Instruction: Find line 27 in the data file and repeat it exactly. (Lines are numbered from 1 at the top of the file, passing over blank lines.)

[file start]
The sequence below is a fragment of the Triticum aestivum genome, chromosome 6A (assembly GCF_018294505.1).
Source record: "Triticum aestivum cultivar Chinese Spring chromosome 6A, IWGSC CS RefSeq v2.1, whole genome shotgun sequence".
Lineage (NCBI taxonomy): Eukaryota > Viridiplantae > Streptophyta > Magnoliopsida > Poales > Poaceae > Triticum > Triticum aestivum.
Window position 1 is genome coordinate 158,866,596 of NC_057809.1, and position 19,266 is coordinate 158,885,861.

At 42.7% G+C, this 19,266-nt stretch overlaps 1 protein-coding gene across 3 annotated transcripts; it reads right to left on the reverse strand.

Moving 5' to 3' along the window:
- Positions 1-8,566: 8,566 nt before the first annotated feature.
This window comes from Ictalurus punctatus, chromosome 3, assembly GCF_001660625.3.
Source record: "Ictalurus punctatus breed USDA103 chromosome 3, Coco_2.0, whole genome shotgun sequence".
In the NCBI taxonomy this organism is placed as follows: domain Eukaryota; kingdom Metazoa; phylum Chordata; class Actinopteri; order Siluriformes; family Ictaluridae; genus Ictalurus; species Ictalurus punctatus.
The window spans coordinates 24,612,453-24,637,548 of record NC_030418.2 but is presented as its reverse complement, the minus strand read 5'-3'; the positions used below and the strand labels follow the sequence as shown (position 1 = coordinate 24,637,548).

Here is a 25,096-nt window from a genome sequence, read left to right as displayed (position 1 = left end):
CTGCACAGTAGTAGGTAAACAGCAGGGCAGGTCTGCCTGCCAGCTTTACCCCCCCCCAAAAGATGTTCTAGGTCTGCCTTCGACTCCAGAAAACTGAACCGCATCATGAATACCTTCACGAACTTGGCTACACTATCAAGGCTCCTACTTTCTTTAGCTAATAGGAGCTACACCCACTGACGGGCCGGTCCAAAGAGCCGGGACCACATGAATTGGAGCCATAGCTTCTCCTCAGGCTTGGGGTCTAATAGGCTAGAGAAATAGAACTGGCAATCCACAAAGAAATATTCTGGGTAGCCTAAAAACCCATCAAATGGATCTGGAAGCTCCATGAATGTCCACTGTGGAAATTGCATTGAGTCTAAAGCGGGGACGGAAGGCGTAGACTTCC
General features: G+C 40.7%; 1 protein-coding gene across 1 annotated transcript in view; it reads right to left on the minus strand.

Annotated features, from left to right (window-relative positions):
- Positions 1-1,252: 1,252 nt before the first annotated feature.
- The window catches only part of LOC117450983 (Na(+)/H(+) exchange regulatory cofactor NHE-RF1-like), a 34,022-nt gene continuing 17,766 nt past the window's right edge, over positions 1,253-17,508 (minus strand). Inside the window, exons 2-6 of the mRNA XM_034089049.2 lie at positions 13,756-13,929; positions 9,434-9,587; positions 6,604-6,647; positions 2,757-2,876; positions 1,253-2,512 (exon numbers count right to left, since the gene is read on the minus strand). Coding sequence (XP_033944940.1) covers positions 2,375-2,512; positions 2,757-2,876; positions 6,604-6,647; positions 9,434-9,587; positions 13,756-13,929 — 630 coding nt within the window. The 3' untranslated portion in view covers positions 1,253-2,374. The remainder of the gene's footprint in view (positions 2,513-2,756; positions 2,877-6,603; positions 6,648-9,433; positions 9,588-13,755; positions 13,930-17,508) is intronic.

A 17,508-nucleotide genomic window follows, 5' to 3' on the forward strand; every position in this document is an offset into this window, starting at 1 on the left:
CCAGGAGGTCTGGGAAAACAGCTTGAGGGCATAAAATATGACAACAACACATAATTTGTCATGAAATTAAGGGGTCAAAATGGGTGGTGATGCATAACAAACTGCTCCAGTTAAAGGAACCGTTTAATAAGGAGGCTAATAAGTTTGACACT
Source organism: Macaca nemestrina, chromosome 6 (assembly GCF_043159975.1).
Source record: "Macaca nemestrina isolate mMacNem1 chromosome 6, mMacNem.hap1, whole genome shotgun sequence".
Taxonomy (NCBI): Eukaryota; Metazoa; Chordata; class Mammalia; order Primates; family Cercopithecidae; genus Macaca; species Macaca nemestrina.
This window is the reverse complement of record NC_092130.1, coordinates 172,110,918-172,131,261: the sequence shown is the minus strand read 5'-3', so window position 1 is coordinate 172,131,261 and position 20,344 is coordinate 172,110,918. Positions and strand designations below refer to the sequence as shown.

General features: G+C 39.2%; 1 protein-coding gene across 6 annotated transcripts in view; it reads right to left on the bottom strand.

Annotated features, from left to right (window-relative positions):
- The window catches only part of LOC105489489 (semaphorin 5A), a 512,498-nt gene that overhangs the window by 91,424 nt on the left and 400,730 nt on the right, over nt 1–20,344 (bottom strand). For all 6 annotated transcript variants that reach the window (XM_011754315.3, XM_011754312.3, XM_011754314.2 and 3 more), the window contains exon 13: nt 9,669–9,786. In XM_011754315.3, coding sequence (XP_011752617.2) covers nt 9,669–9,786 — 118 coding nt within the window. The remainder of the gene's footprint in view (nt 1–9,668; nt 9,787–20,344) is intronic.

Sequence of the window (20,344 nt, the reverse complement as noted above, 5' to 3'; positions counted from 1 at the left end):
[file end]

Sequence of the window (20,344 nt, the reverse complement as noted above, 5' to 3'; positions counted from 1 at the left end):